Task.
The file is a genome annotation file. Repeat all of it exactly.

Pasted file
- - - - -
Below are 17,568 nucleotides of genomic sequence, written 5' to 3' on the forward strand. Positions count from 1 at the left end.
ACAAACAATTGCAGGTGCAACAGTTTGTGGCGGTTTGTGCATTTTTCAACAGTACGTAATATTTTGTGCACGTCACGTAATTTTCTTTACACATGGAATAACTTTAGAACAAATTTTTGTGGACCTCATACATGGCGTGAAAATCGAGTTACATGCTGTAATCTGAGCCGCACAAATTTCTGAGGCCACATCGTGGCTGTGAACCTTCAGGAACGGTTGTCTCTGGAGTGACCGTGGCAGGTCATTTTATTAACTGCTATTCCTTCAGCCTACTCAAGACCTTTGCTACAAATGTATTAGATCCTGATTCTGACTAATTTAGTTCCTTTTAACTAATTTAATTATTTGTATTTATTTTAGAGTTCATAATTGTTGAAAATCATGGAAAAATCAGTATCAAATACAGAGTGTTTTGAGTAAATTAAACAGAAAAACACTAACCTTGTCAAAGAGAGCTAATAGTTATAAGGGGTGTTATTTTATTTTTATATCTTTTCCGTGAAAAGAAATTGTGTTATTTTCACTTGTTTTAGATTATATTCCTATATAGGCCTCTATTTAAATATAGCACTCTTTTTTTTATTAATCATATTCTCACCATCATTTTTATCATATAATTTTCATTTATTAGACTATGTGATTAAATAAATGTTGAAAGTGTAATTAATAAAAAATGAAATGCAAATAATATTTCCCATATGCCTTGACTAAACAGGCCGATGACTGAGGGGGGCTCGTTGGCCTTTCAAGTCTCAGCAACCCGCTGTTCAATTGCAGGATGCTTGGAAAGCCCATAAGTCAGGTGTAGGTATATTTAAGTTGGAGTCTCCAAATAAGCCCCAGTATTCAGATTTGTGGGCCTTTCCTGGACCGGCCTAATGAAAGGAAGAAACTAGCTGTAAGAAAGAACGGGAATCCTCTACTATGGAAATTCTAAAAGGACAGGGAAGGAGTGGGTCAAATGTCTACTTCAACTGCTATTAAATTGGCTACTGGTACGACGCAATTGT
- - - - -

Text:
Below are 17,568 nucleotides of genomic sequence, written 5' to 3' on the forward strand. Positions count from 1 at the left end.
ACAAACAATTGCAGGTGCAACAGTTTGTGGCGGTTTGTGCATTTTTCAACAGTACGTAATATTTTGTGCACGTCACGTAATTTTCTTTACACATGGAATAACTTTAGAACAAATTTTTGTGGACCTCATACATGGCGTGAAAATCGAGTTACATGCTGTAATCTGAGCCGCACAAATTTCTGAGGCCACATCGTGGCTGTGAACCTTCAGGAACGGTTGTCTCTGGAGTGACCGTGGCAGGTCATTTTATTAACTGCTATTCCTTCAGCCTACTCAAGACCTTTGCTACAAATGTATTAGATCCTGATTCTGACTAATTTAGTTCCTTTTAACTAATTTAATTATTTGTATTTATTTTAGAGTTCATAATTGTTGAAAATCATGGAAAAATCAGTATCAAATACAGAGTGTTTTGAGTAAATTAAACAGAAAAACACTAACCTTGTCAAAGAGAGCTAATAGTTATAAGGGGTGTTATTTTATTTTTATATCTTTTCCGTGAAAAGAAATTGTGTTATTTTCACTTGTTTTAGATTATATTCCTATATAGGCCTCTATTTAAATATAGCACTCTTTTTTTTATTAATCATATTCTCACCATCATTTTTATCATATAATTTTCATTTATTAGACTATGTGATTAAATAAATGTTGAAAGTGTAATTAATAAAAAATGAAATGCAAATAATATTTCCCATATGCCTTGACTAAACAGGCCGATGACTGAGGGGGGCTCGTTGGCCTTTCAAGTCTCAGCAACCCGCTGTTCAATTGCAGGATGCTTGGAAAGCCCATAAGTCAGGTGTAGGTATATTTAAGTTGGAGTCTCCAAATAAGCCCCAGTATTCAGATTTGTGGGCCTTTCCTGGACCGGCCTAATGAAAGGAAGAAACTAGCTGTAAGAAAGAACGGGAATCCTCTACTATGGAAATTCTAAAAGGACAGGGAAGGAGTGGGTCAAATGTCTACTTCAACTGCTATTAAATTGGCTACTGGTACGACGCAATTGT